Process Chemistry News
Review of 'Organic Process R&D' Conference India and '2nd Winter Process Chemistry' Conference, UK
It's been a very busy end of 2014 for us at Scientific Update with a range of courses to deliver and conferences to attend. During the period September to end December Will and I delivered courses in France, Hungary, USA, Canada, Hungary (again), Scotland, France (again), Germany, India and England. We have also attended Scientific Update conferences during this time in Germany, India and UK. As a result I am a bit behind with my literature reading, but thought it would be interesting to comment on just a few of the titbits that stood out for me from the conferences mentioned above.
Book Review: Greene’s “Protective Groups in Organic Synthesis
5th Edition, by Peter G M Wuts, Wiley, 2014, ISBN 9781118905074. 1360 pages, price 66-95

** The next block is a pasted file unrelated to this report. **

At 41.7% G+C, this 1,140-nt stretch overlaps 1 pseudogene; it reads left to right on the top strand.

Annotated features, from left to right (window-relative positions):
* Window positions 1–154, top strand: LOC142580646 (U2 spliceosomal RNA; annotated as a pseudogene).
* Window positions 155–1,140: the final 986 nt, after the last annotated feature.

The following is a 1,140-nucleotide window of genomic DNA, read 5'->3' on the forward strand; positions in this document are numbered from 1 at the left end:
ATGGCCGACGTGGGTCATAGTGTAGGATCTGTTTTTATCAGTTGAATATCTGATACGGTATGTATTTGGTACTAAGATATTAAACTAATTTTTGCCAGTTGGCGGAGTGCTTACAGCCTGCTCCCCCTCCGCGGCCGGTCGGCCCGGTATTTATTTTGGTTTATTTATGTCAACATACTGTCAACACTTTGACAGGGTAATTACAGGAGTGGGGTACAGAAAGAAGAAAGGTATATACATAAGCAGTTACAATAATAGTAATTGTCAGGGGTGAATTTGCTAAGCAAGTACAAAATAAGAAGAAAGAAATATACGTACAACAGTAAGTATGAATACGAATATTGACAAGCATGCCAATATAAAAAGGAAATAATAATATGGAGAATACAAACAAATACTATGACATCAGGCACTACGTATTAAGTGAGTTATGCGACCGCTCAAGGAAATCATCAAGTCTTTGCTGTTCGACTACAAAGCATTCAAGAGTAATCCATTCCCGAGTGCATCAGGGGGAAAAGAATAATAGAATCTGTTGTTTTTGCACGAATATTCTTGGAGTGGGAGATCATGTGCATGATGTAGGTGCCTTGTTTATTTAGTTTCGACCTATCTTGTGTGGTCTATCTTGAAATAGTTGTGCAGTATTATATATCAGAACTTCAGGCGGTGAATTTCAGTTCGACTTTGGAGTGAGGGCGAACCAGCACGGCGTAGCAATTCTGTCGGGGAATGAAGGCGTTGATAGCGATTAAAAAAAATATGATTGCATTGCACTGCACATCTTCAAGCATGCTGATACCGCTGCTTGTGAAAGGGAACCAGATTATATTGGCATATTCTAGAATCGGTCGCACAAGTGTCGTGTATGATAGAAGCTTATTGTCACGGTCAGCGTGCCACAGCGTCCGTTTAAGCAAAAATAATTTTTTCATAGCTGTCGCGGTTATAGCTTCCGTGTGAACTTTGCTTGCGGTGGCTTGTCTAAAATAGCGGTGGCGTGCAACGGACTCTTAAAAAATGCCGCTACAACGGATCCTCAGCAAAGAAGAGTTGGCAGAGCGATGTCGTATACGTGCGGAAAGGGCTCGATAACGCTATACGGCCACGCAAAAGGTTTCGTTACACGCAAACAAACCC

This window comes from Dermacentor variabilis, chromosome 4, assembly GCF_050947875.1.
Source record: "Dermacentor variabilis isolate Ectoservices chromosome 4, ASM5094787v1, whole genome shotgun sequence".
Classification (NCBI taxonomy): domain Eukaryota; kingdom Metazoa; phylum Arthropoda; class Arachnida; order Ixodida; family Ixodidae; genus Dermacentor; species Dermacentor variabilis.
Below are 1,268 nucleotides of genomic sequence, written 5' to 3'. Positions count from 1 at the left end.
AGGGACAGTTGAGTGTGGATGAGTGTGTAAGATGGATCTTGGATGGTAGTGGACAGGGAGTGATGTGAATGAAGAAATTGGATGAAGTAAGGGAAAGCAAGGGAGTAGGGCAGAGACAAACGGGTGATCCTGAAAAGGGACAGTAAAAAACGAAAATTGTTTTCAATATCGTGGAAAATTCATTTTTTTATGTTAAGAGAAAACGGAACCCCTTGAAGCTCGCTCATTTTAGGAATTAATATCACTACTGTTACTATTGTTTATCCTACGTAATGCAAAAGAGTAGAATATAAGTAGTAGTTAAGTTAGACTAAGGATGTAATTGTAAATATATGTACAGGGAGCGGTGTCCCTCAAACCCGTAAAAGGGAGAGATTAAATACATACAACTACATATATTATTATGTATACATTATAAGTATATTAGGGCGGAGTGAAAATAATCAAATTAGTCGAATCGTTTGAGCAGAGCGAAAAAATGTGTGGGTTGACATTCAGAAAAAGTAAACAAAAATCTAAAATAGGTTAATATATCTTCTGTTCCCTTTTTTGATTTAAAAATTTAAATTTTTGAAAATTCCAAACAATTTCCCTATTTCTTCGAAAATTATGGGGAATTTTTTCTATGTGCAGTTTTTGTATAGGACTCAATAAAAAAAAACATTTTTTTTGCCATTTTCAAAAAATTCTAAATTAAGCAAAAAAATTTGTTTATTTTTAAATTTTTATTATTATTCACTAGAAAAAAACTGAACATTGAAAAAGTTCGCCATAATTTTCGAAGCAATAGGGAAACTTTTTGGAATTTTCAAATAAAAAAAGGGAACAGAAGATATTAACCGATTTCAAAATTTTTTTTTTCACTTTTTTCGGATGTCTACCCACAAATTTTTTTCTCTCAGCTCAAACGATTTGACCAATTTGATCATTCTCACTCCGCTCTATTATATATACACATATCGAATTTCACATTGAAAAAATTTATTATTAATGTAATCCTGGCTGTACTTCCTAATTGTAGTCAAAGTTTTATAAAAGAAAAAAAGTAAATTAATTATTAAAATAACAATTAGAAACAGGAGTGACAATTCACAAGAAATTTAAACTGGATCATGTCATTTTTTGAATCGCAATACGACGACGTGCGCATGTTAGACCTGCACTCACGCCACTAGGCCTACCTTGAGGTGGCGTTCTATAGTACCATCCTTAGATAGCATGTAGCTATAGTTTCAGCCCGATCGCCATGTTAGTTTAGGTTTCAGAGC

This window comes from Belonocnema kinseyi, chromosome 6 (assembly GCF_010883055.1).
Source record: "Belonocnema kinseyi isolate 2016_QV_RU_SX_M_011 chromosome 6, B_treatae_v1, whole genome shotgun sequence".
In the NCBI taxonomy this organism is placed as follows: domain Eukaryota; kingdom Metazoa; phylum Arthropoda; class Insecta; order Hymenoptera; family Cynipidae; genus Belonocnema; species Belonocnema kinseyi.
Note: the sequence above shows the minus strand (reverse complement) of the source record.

The long-awaited 5th Edition of this extremely valuable work has now been published covering the literature to mid-2013 and including a further 2800 new references.This fills in the gaps from the previous edition of 2006 and so covers a tremendous amount of new material. As before the material is organised in a reader-friendly fashion as in an encyclopedia so that the reader can easily locate a particular protecting group. But at the end of the book there are reactivity charts which list the best protecting groups for each functional group. Peter Wuts has done a fantastic job in collating all this useful information and putting it together in a readable fashion. Highly recommended and incredible value for money.
During the Scientific Update conference 'Organic Process Research and Development' in Cologne in September, amongst the many great talks was a tip I had not previously come across. Thomas Allmendinger (Novartis) was describing efforts to scale-up the hydrogenolysis of the benzylic hydroxyl by first forming the carbonate with methyl chloroformate. A really interesting talk within which was a single slide describing how they used a simple colour test to monitor for residual methyl chloroformate. The reaction is shown below. They could calibrate the colour of test solutions with the residual chloroformate and although on this occasion they had to use visual comparison, in principle at least a photometric method of analysis is feasible.